Comparing the lists, it is intriguing to note that it’s the British and Belgian lists that include their African dead – these lists might well be incomplete, but they at least give a flavour of the range of culture and nationality involved in the war. The German and Portuguese lists only include white or European names. Another striking discovery is the large number of Portuguese dead – for Angola as well as Mozambique. The numbers for Mozambique although high as a proportion of the expeditionary forces who served there, it was the number of Angolan deaths which caused surprise – the only encounter one generally knows about in that theatre is the attack at Naulila where some lives were lost (16 dead on the German side). The 486 names suggest something more was happening, the death spanning the war years 1914 to 1919. The German lists cover the whole of the German colonial period with 232 names recorded and 6 unknown for the East Africa campaign of World War One. Namibia and Cameroons are also included. Interestingly, while German South West Africa was under mandate to the Union of South Africa, approximately 49 names are recorded for World War Two service with the German forces. The number of deaths for 1904 seems to far outweigh any other year in GSWA. At the other extreme only 4 names are listed of German dead in Cameroon/Kamerun (1914-1915).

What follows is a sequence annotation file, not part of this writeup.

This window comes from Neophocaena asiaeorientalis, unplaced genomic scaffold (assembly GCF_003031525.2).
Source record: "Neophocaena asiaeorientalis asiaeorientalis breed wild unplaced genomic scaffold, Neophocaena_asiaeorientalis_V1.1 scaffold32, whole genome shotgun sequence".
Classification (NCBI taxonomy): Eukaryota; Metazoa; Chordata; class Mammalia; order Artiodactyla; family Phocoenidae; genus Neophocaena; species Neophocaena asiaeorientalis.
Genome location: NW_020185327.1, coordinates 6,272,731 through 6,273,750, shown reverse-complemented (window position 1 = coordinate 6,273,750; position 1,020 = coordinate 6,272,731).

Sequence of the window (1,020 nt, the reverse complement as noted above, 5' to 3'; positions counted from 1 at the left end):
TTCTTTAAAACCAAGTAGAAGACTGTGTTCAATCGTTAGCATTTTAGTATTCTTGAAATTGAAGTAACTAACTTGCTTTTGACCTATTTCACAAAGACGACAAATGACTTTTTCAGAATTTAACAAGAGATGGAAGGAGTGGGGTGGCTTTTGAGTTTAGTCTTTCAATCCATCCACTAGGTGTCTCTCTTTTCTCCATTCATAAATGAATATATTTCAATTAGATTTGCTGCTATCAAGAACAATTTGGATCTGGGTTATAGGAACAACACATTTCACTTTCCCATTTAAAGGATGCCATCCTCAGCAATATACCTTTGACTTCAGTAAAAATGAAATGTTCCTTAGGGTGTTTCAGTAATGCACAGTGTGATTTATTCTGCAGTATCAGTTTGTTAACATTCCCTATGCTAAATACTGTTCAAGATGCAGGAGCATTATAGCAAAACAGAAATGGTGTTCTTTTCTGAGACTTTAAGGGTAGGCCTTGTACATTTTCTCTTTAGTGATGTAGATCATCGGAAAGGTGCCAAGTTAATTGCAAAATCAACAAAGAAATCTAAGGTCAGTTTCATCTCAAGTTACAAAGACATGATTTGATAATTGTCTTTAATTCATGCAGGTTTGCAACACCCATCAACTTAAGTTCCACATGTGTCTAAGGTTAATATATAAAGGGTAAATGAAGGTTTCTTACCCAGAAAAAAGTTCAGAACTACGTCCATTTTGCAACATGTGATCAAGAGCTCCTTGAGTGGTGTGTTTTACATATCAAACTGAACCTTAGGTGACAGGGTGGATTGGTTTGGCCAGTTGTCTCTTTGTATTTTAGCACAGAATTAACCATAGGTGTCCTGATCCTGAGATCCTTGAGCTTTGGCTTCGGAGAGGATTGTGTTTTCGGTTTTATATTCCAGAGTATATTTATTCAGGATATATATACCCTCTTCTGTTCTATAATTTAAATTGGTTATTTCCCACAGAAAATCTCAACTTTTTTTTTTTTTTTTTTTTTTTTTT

Anyone visiting the GWAA lists should be aware that these are works in progress and are regularly added to. Gremlins sometimes creep in and can take a while to resolve, however, all is referenced so can be checked and followed up. If you have names or sources of names to be included, please get in touch.